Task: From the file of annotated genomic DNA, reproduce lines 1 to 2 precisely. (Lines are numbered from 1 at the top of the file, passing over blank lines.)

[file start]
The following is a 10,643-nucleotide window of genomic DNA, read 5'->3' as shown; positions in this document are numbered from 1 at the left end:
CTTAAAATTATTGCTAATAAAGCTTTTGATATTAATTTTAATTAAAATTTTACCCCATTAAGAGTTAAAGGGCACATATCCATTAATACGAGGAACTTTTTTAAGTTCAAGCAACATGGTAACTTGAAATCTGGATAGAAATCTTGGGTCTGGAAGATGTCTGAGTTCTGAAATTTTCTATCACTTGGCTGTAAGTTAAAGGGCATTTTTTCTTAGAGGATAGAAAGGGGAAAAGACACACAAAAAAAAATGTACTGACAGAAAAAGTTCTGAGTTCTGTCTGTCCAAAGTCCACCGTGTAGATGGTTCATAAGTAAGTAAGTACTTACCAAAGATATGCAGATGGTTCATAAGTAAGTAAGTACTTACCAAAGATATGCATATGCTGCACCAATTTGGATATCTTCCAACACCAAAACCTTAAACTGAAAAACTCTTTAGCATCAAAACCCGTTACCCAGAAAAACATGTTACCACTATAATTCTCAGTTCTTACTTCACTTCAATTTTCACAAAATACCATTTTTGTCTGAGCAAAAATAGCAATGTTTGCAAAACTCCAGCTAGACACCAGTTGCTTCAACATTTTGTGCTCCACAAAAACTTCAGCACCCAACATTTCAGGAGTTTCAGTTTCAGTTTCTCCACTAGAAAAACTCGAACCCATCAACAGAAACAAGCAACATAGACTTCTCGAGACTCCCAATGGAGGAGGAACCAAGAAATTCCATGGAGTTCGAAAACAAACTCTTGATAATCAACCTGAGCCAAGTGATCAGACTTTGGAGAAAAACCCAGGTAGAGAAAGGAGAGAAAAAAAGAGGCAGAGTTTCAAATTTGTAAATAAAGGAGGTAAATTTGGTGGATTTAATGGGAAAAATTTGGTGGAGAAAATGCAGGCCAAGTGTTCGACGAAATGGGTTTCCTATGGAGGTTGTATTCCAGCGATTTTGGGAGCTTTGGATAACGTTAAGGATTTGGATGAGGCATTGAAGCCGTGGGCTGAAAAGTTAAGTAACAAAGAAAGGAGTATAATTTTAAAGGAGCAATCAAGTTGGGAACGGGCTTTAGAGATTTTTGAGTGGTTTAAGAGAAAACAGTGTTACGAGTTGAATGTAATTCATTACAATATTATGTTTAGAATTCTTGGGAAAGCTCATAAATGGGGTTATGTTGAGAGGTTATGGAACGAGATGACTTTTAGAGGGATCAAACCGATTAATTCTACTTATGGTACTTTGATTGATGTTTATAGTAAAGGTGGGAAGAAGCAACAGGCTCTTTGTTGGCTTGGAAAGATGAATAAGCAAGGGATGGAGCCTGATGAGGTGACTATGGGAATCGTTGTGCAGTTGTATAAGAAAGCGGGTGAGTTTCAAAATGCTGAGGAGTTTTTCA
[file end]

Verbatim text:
The following is a 10,643-nucleotide window of genomic DNA, read 5'->3' as shown; positions in this document are numbered from 1 at the left end:
CTTAAAATTATTGCTAATAAAGCTTTTGATATTAATTTTAATTAAAATTTTACCCCATTAAGAGTTAAAGGGCACATATCCATTAATACGAGGAACTTTTTTAAGTTCAAGCAACATGGTAACTTGAAATCTGGATAGAAATCTTGGGTCTGGAAGATGTCTGAGTTCTGAAATTTTCTATCACTTGGCTGTAAGTTAAAGGGCATTTTTTCTTAGAGGATAGAAAGGGGAAAAGACACACAAAAAAAAATGTACTGACAGAAAAAGTTCTGAGTTCTGTCTGTCCAAAGTCCACCGTGTAGATGGTTCATAAGTAAGTAAGTACTTACCAAAGATATGCAGATGGTTCATAAGTAAGTAAGTACTTACCAAAGATATGCATATGCTGCACCAATTTGGATATCTTCCAACACCAAAACCTTAAACTGAAAAACTCTTTAGCATCAAAACCCGTTACCCAGAAAAACATGTTACCACTATAATTCTCAGTTCTTACTTCACTTCAATTTTCACAAAATACCATTTTTGTCTGAGCAAAAATAGCAATGTTTGCAAAACTCCAGCTAGACACCAGTTGCTTCAACATTTTGTGCTCCACAAAAACTTCAGCACCCAACATTTCAGGAGTTTCAGTTTCAGTTTCTCCACTAGAAAAACTCGAACCCATCAACAGAAACAAGCAACATAGACTTCTCGAGACTCCCAATGGAGGAGGAACCAAGAAATTCCATGGAGTTCGAAAACAAACTCTTGATAATCAACCTGAGCCAAGTGATCAGACTTTGGAGAAAAACCCAGGTAGAGAAAGGAGAGAAAAAAAGAGGCAGAGTTTCAAATTTGTAAATAAAGGAGGTAAATTTGGTGGATTTAATGGGAAAAATTTGGTGGAGAAAATGCAGGCCAAGTGTTCGACGAAATGGGTTTCCTATGGAGGTTGTATTCCAGCGATTTTGGGAGCTTTGGATAACGTTAAGGATTTGGATGAGGCATTGAAGCCGTGGGCTGAAAAGTTAAGTAACAAAGAAAGGAGTATAATTTTAAAGGAGCAATCAAGTTGGGAACGGGCTTTAGAGATTTTTGAGTGGTTTAAGAGAAAACAGTGTTACGAGTTGAATGTAATTCATTACAATATTATGTTTAGAATTCTTGGGAAAGCTCATAAATGGGGTTATGTTGAGAGGTTATGGAACGAGATGACTTTTAGAGGGATCAAACCGATTAATTCTACTTATGGTACTTTGATTGATGTTTATAGTAAAGGTGGGAAGAAGCAACAGGCTCTTTGTTGGCTTGGAAAGATGAATAAGCAAGGGATGGAGCCTGATGAGGTGACTATGGGAATCGTTGTGCAGTTGTATAAGAAAGCGGGTGAGTTTCAAAATGCTGAGGAGTTTTTCA